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Citizen Weekly

Thursday, 8 January 2015


Four police bodyguards attached to Nairobi Senator Mike Mbuvi Sonko have been disarmed, pending unspecified disciplinary action against them, after two of them were pictured brandishing automatic rifles while not in uniform.
On Tuesday morning, outside the Lee Funeral Home, two of Sonko’s bodyguards jumped out of chase cars in his entourage, totting AK-47 and causing a stir among a crowd who had turned up to view the body of the late Fidel Castro Odinga.
Two bodyguards had accompanied Sonko to join the bereaved former Kamukunji MP Simon Mbugua who was removing his mother’s body from the morgue for burial. In a scene resembling a location set of Wild West movies, the bodyguards, with rifles at the ready, sandwiched their boss who was flanked by youths wearing T-shirts emblazoned with the logo ‘Team Sonko’.
Police and the government appeared to have been embarrassed by the scene as they reacted yesterday with statements aimed at curbing such macho display unfettered power and impunity.
Acting Inspector General (IG) of Police Samuel Arachi yesterday condemned the act, terming it a criminal offence as he said all four police bodyguards in Sonko’s security had been disarmed and would be subjected to disciplinary action. “Such action by police officers guarding the senator cannot be allowed.
It is criminal and the identified officers have been disarmed and disciplined. They were disarmed on Wednesday evening when we learnt about the incident,” Arachi told the People Daily. He added: “Police should have arrested the senator immediately the incident took place, but it seems some officers fear him for reasons not known to us.
Acting IG Samuel Arachi and Senator Sonko.
Acting IG Samuel Arachi and Senator Sonko.
It has to be clear that nobody will be allowed to use the President’s name in intimidating Kenyans and police must not treat anyone as a sacred cow.” Arachi, who spoke to the People Daily on the telephone, said according to police Standing Orders, only officers in uniform are allowed to display weapons such as AK-47 and other guns.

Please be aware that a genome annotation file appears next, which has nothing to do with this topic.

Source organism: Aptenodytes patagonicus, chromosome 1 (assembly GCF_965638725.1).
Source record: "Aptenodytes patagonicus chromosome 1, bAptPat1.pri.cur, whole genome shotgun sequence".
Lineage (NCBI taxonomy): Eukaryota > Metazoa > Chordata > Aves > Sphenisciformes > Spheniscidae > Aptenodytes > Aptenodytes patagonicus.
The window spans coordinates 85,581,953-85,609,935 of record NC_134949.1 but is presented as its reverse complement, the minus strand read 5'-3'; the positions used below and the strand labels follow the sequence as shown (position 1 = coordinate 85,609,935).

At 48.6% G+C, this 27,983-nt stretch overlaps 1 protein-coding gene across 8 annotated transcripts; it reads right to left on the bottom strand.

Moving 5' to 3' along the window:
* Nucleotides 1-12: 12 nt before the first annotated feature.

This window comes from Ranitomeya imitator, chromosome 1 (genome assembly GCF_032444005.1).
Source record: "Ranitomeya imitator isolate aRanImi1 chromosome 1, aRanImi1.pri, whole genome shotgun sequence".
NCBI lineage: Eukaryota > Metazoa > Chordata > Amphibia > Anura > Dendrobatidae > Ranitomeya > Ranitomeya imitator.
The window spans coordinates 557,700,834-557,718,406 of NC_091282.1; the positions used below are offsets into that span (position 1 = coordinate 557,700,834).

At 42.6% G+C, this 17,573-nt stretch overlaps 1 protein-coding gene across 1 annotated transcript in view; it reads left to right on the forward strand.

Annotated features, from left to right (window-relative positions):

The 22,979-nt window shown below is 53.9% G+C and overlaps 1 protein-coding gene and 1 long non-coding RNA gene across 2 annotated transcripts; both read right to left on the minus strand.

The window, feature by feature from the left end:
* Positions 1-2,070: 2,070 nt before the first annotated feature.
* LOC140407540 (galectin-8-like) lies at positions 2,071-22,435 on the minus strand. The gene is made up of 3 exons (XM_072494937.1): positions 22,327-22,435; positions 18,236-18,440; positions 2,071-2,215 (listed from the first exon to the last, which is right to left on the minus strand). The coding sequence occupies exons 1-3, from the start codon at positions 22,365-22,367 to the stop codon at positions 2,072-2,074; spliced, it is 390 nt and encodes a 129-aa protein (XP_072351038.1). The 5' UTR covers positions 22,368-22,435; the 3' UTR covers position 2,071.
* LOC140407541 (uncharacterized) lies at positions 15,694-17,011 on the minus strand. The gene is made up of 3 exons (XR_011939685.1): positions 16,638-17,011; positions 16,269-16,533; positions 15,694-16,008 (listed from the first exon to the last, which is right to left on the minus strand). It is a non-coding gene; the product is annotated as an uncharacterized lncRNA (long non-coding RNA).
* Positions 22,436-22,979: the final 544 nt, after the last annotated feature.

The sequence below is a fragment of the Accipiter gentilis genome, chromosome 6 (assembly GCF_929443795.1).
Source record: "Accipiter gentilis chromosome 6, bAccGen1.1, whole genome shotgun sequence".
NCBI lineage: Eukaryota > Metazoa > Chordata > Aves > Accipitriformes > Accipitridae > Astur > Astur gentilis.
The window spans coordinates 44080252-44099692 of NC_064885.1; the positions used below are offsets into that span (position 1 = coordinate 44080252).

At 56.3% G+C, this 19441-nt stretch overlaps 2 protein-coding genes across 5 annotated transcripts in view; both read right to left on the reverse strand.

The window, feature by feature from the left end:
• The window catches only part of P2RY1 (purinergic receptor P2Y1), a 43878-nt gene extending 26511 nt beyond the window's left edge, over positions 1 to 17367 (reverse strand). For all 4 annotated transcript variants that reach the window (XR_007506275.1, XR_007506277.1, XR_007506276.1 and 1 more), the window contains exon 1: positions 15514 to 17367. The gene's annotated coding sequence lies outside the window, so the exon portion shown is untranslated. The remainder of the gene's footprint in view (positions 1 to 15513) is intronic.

He said such a display of weaponry in a calm public place was a threat to the country’s peace and stability. “This can only happen in war-prone countries like Afghanistan and Syria.
Kenya is nowhere near there, some things cannot be allowed at all,” the police boss said. But Sonko declined to comment on the issue, and instead referred us to the police.
“There is no law I have broken, and if there is any, you ask the police,” Sonko said before hanging up. Transport Cabinet secretary Michael Kamau weighed in with his own statement telling police to impound all vehicles bearing unauthorised, personalised number plates. “It has come to the attention of the government that certain vehicles operating on public roads bear unauthorised, personalised and unprescribed number plates,” said Eng Kamau.
He said owners of any vehicle bearing such number plates risks being arrested and charged with an offence that could attract a Sh500,000 fine, a five year jail term or both. The vehicle in which Sonko rode on Tuesday was branded with his personalised number plate, ‘Sonko 1’. However, it was not clear if his is authorised.
The Tuesday gun display incident was not the first one by Sonko as last May, when he was involved in a fracas with Nairobi Women’s Rep Rachael Shebesh at the Caribea Club in Wood Avenue, his security guards flashed automatic rifles.
His bodyguards have also been spotted flashing the weapons frequently in different occasions, including at Karen during a land tussle, at Buru Buru estate whenever the senator is visiting social joints and recently during a Christmas party at his Shanzu home, Mombasa.
National Gun Owners Association of Kenya (NGAO Kenya) also expressed their concerns on the issue and urged Interior Cabinet secretary Joseph Nkaissery and the IG to take stern action against persons misusing their firearms.
“We have noted with concern the recent incidents of misuse of firearms by licensed firearms holders. Guns are not meant for use during domestic disputes, in public places, during road-rage conflict, or where the danger is not imminent to the owner of the firearm, their family or their property.
Firearms are especially not to be used when the owner is intoxicated,” said NGAO Kenya Secretary General Anthony Wahome. Former Lugari MP Cyrus Jirongo is the latest civilian firearm holder to be involved in gun drama after he allegedly shot at Good Samaritans who were helping him around the Arboretum along State House Road where his car had stalled at 2am.